Thai people are fiercely proud of individual freedoms and up to 20% of them are enthusiastic smokers. In Thailand, over 90% of these are men. Despite this, there is strong public support in Thailand for action to  curb cigarette smoking in the kingdom. Surveys suggest that over 80% of Thai people support an ongoing campaign by the Thai government to restrict and curb the use of tobacco. The reason is, as Thailand’s Health Ministry points out, the devastating effect that smoking activity is having on the country’s working population and consequently, the healthcare system.

A long history of successful Thai health campaigns against threats to the public

Thailand has a long history of successful government campaigns against health threats to the public. The Thai nation is unique in the world in providing near universal healthcare to its population while, at the same time, running a low tax economy which still allows a large small business sector or black economy that works outside the official economy. The underlying reasons are not clear but it is linked to the unity of the country as a nation, the country’s culture and the personal values of Thai people.

Smoking cut by two thirds since 1991

The facts speak for themselves in relation to curbing smoking and tobacco use. In 1991, up to 60% of Thai men smoked cigarettes and 5% of women. By 2007, this has been reduced to 42% of men and 2% of women. The figures in the last decade have more than halved again.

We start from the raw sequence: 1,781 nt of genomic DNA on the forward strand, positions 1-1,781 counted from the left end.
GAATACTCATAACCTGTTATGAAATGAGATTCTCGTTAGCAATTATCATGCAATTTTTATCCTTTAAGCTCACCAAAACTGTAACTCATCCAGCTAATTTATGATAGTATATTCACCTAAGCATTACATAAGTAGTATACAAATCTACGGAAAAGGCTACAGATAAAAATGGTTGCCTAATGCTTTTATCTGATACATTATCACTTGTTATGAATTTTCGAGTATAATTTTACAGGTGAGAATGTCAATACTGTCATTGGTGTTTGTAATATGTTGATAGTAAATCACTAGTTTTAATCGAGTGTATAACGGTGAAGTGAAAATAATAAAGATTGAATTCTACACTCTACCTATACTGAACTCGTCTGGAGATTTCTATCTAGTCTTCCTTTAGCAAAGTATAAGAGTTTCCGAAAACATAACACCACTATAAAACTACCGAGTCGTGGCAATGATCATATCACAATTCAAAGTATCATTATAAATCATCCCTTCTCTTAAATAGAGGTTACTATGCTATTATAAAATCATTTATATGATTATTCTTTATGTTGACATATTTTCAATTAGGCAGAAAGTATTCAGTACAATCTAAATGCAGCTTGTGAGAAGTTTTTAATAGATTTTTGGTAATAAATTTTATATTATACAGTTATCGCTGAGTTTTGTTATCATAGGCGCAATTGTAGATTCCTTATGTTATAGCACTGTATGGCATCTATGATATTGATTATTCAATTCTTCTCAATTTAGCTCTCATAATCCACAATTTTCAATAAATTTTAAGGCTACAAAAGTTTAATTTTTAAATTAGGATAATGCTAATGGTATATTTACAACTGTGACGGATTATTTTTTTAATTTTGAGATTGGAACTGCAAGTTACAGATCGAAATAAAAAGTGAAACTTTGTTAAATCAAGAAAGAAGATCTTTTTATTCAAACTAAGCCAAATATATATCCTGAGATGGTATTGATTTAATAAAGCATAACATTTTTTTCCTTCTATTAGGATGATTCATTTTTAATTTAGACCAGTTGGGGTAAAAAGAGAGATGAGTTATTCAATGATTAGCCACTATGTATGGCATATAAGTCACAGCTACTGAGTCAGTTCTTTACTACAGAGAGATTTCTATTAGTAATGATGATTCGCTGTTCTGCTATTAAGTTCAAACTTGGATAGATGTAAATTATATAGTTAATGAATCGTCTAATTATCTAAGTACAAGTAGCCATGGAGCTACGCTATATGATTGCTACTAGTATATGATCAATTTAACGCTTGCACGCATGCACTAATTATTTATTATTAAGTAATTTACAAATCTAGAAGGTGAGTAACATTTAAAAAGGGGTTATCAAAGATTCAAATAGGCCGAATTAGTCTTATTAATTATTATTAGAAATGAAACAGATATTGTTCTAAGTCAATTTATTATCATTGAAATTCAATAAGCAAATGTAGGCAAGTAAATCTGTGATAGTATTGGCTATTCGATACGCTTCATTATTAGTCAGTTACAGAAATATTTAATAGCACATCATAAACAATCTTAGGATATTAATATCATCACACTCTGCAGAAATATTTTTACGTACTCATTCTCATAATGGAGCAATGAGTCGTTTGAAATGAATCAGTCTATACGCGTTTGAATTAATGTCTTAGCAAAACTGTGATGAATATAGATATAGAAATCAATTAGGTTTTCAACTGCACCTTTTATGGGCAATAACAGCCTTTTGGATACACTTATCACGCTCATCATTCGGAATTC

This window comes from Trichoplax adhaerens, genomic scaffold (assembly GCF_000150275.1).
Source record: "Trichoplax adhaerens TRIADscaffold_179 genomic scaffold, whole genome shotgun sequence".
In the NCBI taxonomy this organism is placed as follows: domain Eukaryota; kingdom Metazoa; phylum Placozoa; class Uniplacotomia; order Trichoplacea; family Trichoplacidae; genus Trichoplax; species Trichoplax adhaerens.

It is, however, reported that the incidence of smoking is growing at a rapid rate among Thailand’s younger population. For many conservatives Thais, smoking is both unacceptable and a waste of money especially with growing government tax hikes. Many Thai women, for instance, will not consider dating a man who smokes cigarettes.

New law in effect from August 20th does not ban outright smoking at home but is stringent

This week, Lertpanya Buranabanthit, who works at the Department of Women’s Affairs and Family Development hit out strongly at some of the claims made online about the proposed new law. The Thai government official explained that the law, promulgated in Thailand’s Royal Gazette on May 20th, does not place an outright ban on smoking at home. However, the new smoking law does place an obligation on adults and smokers to be aware of the impact their activities may have on those living in the same household. Significantly, it allows for criminal sanctions to be applied in the event of second hand smoke causing health damage to another human being living under the same roof.

The new law, which provoked some measure of support but mainly outright rage this week among some very vociferous smokers online, is a serious and meaningful piece of legislation which cannot be taken lightly.

New law will smoking at home in some circumstances to be treated as domestic abuse